Using Rational Emotive Behavioural Therapy to alter unhealthy perfectionist beliefs in elite adolescent soccer players: An Action Research study
Richard Hampson, GB Canoeing, United Kingdom
Theme: Youth sport
Program ID: SYM-05
Presentation: October 3, 2013 8:15 am - 9:30 am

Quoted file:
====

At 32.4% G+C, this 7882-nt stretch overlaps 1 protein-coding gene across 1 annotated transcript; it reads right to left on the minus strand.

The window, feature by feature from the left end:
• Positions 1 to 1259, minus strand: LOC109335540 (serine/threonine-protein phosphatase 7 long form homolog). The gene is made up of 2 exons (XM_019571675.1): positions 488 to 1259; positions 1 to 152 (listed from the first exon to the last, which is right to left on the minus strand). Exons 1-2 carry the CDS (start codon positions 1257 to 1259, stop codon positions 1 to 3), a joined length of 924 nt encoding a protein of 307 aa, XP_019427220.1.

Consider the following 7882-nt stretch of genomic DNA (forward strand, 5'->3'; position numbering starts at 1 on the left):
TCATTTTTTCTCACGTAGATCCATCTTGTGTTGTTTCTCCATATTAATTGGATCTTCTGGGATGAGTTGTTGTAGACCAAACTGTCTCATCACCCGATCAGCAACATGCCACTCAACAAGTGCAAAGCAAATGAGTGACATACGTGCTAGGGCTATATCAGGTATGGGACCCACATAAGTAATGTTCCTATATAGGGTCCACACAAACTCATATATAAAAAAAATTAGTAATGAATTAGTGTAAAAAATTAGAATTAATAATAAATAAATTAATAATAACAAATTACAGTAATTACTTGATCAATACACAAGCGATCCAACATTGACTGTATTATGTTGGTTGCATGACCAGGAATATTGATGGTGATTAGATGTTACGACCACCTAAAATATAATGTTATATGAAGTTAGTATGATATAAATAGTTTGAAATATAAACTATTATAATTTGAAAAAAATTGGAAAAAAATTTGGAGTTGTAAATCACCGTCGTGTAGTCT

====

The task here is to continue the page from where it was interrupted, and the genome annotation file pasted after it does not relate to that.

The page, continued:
Perfectionism is a multidimensional and multifaceted construct of which not all dimensions are believed to be maladaptive. For example, a profile characterised by low perfectionistic concerns and high perfectionistic strivings may lead to positive psychological and behavioural (performance) outcomes. Despite this, there has been a lack of applied research demonstrating how interventions may be used to help create more healthy versions of the construct within individuals.This presentation will reflect upon an action research intervention carried out by a trainee sport psychologist aimed at developing more healthy perfectionistic beliefs and behaviours (i.e. low perfectionistic concerns and high perfectionistic strivings) in a sample of eight elite academy soccer players (mean age 17.5 years). Four action research cycles were conducted over a period of four months. During cycle one, the trainee psychologist initially identified players who demonstrated high levels of unhealthy perfectionism (e.g., high perfectionistic concerns) associated with the expectations and pressures of the academy (e.g., gaining a professional soccer contract). The learning and reflection process subsequently directed the content of the further action-research cycles. Specifically, rational emotive behavioural therapy (REBT) was employed by the practitioner as the main approach to reconstruct the unhelpful beliefs and behaviours causing and resulting from the performers’ high levels of unhealthy perfectionism. Despite REBT having been reported as having highly beneficial effects for reconstructing dysfunctional beliefs in other domains (e.g. clinical and educational psychology), there has been a relative lack of investigation surrounding its use with athletes. The results of this study are discussed using individual case studies of intervention effectiveness and via the learning experiences of the trainee throughout each of the action research cycles Further reflections and suggestions for the application of action research in an elite youth organisation and REBT within elite adolescent populations will conclude this presentation.